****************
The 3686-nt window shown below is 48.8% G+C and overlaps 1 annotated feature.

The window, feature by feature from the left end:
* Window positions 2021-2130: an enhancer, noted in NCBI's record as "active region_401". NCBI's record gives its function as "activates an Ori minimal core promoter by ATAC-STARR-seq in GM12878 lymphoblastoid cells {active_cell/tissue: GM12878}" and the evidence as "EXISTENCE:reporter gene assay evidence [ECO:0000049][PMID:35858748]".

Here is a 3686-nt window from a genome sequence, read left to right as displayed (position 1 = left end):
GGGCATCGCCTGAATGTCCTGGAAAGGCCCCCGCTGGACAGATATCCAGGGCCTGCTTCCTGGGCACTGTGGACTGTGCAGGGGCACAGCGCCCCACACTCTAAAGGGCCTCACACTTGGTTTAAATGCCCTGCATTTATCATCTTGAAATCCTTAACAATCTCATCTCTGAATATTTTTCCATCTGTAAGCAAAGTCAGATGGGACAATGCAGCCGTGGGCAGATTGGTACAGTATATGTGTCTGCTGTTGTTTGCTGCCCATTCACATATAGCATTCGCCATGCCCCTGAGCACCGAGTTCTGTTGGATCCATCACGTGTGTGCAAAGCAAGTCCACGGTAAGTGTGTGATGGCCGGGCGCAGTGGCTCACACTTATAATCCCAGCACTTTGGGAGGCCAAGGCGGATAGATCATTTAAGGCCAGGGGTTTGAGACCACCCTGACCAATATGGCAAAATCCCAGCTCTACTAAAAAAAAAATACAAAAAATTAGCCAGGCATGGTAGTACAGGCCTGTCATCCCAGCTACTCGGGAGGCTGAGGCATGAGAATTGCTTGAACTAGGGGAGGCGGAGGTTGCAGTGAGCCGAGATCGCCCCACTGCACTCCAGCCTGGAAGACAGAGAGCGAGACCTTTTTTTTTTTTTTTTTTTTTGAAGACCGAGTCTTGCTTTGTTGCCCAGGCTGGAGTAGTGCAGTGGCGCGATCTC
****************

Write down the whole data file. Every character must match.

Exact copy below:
The 3686-nt window shown below is 48.8% G+C and overlaps 1 annotated feature.

The window, feature by feature from the left end:
* Window positions 2021-2130: an enhancer, noted in NCBI's record as "active region_401". NCBI's record gives its function as "activates an Ori minimal core promoter by ATAC-STARR-seq in GM12878 lymphoblastoid cells {active_cell/tissue: GM12878}" and the evidence as "EXISTENCE:reporter gene assay evidence [ECO:0000049][PMID:35858748]".

Here is a 3686-nt window from a genome sequence, read left to right as displayed (position 1 = left end):
GGGCATCGCCTGAATGTCCTGGAAAGGCCCCCGCTGGACAGATATCCAGGGCCTGCTTCCTGGGCACTGTGGACTGTGCAGGGGCACAGCGCCCCACACTCTAAAGGGCCTCACACTTGGTTTAAATGCCCTGCATTTATCATCTTGAAATCCTTAACAATCTCATCTCTGAATATTTTTCCATCTGTAAGCAAAGTCAGATGGGACAATGCAGCCGTGGGCAGATTGGTACAGTATATGTGTCTGCTGTTGTTTGCTGCCCATTCACATATAGCATTCGCCATGCCCCTGAGCACCGAGTTCTGTTGGATCCATCACGTGTGTGCAAAGCAAGTCCACGGTAAGTGTGTGATGGCCGGGCGCAGTGGCTCACACTTATAATCCCAGCACTTTGGGAGGCCAAGGCGGATAGATCATTTAAGGCCAGGGGTTTGAGACCACCCTGACCAATATGGCAAAATCCCAGCTCTACTAAAAAAAAAATACAAAAAATTAGCCAGGCATGGTAGTACAGGCCTGTCATCCCAGCTACTCGGGAGGCTGAGGCATGAGAATTGCTTGAACTAGGGGAGGCGGAGGTTGCAGTGAGCCGAGATCGCCCCACTGCACTCCAGCCTGGAAGACAGAGAGCGAGACCTTTTTTTTTTTTTTTTTTTTTGAAGACCGAGTCTTGCTTTGTTGCCCAGGCTGGAGTAGTGCAGTGGCGCGATCTC